Click for large image
Figure 1. Transesophageal echocardiogram shows a mass in the right atrium (arrow).

There was a transient slight elevation of troponins without coronary stenosis shown on cardiac catheterization. The patient was taken to the operating room, and underwent sternotomy for resection of the atrial mass based on presumed diagnosis of cardiac myxoma. A right atriotomy was performed under cardiopulmonary bypass, and an 8 g, 2.8 x 2.9 x 2 cm brown-gray mass with smooth surface was excised from the right atrial wall at the junction of the inferior vena cava. Pathologic examination demonstrated polypoid encapsulated benign hepatic tissue with mild focal periportal chronic inflammation and steatosis (Fig. 2) consistent with heterotopic liver without evidence of malignancy.

Figure 2.
Click for large image
Figure 2. Histopathology section shows benign liver tissue composed of hepatocytes (arrows) forming sinusoids, central vein and portal triad. Mild periportal chronic inflammation is seen.

Collan et al classified ectopic liver into four types: (a) an accessory lobe of the liver of considerable size and with a connecting stalk to the liver, (b) a small accessory lobe of the liver attached to the liver, (c) ectopic liver located without connection to the liver, and (d) microscopic ectopic liver tissue (6). The case we described belongs to the third type.

Review of literature revealed a total of twenty cases of heterotopic supradiaphragmatic liver reported to date, of which some are discovered at autopsy [2, 7]. Others present with pain, cough, or shortness of breath [1, 2, 7-13]. Two cases presented as intracardiac masses; the first one, described by Chapman and colleagues in a 12-year-old patient, reported an intracardiac mass causing partial obstruction of the right atrial - inferior vena caval junction [4]. The second case, described by Trocciola and colleagues reported an intracardiac mass in the right atrium at its junction with the inferior vena cava, similar to our case, but of smaller size (1.0 x 1.3 cm) compared to (2.0 x 2.5 cm) in our case, and originating from a hepatic vein [5].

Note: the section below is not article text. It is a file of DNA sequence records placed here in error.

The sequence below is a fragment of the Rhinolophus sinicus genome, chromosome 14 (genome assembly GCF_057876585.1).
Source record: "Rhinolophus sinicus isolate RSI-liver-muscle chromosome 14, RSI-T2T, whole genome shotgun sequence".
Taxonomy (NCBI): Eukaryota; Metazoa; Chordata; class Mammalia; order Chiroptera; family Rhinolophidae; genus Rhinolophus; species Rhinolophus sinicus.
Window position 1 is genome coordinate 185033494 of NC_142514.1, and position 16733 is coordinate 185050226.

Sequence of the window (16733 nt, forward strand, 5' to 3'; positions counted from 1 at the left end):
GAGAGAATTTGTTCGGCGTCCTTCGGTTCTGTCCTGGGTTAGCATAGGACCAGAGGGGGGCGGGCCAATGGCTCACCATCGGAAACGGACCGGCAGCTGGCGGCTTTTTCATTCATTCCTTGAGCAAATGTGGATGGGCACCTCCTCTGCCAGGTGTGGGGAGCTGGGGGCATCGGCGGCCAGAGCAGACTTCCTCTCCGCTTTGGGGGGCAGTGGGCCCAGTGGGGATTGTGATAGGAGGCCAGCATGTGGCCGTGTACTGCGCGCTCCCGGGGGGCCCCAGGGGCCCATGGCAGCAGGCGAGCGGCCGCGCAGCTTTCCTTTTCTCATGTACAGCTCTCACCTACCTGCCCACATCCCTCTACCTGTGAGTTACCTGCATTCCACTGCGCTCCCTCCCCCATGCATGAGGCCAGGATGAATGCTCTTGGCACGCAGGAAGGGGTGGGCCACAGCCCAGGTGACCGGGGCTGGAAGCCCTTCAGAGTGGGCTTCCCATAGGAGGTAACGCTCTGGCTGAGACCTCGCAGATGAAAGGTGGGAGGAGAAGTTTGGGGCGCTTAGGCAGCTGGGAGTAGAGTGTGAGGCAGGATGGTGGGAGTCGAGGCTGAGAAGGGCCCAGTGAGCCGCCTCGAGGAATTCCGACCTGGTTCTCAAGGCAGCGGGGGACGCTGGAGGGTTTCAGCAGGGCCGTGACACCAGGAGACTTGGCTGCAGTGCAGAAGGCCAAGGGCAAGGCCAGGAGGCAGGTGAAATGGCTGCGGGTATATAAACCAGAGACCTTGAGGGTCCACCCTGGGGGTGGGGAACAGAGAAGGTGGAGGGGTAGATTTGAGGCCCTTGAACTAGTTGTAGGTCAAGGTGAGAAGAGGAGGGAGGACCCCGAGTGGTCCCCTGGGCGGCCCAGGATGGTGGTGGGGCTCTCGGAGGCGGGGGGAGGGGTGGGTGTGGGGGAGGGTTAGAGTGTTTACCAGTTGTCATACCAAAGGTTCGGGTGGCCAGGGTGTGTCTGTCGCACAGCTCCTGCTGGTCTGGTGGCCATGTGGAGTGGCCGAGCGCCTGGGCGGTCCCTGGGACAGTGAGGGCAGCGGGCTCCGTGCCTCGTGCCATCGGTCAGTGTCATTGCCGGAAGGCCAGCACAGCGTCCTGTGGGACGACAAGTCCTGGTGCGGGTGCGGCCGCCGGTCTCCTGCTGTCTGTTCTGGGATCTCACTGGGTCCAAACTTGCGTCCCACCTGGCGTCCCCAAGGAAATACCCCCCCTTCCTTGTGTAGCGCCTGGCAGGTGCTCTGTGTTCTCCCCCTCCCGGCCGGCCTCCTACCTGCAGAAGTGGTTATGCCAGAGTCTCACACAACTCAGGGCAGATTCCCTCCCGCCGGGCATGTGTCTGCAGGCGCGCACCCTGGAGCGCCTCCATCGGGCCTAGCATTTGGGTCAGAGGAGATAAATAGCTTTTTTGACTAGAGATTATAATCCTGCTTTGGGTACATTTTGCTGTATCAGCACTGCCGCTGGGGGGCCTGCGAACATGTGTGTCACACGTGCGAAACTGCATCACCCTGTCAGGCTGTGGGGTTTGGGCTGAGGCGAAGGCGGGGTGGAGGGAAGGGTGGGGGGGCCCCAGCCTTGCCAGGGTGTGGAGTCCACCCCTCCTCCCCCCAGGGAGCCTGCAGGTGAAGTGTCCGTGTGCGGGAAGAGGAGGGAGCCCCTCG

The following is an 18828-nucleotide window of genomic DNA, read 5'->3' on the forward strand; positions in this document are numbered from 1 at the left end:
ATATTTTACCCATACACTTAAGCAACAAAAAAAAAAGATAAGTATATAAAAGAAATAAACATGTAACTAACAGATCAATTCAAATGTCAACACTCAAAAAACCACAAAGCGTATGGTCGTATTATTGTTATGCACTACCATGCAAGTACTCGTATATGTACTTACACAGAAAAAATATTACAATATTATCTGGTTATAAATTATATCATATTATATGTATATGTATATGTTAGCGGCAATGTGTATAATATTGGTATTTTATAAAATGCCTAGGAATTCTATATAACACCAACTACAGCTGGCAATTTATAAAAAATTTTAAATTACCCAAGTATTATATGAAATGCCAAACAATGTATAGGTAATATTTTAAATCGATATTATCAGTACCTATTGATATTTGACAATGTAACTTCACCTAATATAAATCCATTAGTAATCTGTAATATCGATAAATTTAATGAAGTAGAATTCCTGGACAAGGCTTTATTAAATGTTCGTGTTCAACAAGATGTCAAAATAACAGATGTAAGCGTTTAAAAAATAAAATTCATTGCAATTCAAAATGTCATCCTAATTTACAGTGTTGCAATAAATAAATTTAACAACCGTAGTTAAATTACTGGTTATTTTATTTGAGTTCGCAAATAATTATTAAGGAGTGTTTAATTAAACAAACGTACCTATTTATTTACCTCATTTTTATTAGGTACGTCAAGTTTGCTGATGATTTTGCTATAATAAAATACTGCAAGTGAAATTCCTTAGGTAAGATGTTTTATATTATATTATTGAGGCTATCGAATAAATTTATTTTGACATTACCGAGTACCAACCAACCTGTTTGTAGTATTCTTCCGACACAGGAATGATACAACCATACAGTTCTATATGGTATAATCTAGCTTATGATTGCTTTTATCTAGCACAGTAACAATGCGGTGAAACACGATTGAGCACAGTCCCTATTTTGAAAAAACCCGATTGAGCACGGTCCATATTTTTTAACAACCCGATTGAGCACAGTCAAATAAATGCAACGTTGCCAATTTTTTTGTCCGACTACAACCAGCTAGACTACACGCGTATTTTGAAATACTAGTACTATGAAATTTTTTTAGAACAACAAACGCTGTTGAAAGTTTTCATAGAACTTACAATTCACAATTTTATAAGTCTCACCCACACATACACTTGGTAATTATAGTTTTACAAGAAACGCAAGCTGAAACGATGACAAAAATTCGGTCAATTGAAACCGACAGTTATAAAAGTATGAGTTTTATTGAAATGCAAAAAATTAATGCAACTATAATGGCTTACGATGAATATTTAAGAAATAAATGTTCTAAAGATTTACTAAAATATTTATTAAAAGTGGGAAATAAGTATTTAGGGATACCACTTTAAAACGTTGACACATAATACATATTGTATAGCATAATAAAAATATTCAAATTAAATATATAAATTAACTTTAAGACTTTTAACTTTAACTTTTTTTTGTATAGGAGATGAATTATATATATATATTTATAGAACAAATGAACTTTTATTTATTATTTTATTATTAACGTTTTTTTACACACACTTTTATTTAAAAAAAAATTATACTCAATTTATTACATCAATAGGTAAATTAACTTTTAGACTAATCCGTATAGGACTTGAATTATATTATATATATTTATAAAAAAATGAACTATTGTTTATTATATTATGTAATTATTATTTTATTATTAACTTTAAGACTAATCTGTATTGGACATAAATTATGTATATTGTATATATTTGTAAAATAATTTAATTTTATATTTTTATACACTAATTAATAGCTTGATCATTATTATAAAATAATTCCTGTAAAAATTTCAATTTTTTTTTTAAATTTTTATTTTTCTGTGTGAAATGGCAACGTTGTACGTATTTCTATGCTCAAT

Pathogenesis, in the presence of an intact diaphragm, is unknown, but some reports have suggested that this condition mostly represents a developmental defect of the septum transversum [14]. Other possible etiologies include trauma, diaphragmatic hernia, and liver cancer metastasis [15]. The rarity of supradiaphragmatic ectopic liver makes it difficult to get the diagnosis preoperatively. It is usually misdiagnosed as atrial myxoma. Echocardiogram, CT scan or cardiac Magnetic Resonance Imaging can help further characterize the mass, but definite diagnosis requires histopathology. Treatment is surgical resection, with good outcomes. We presented this case because it is an extremely rare condition that is commonly misdiagnosed, and is the second case to date, to the best of our knowledge, of supradiaphragmatic heterotopic liver polyp identified inside the cardiac chambers in a living adult person.



Conflicts of Interest

Dr. Sinan Sarsam, Dr. Kamal Abu-Rashed, Dr. Qinghui Liu, Dr. Camelia Arsene, Dr. Ramegowda Rajagopal all have no potential conflicts of interest with any companies/organizations whose products or services may be discussed in this article.


CT: Computed Tomography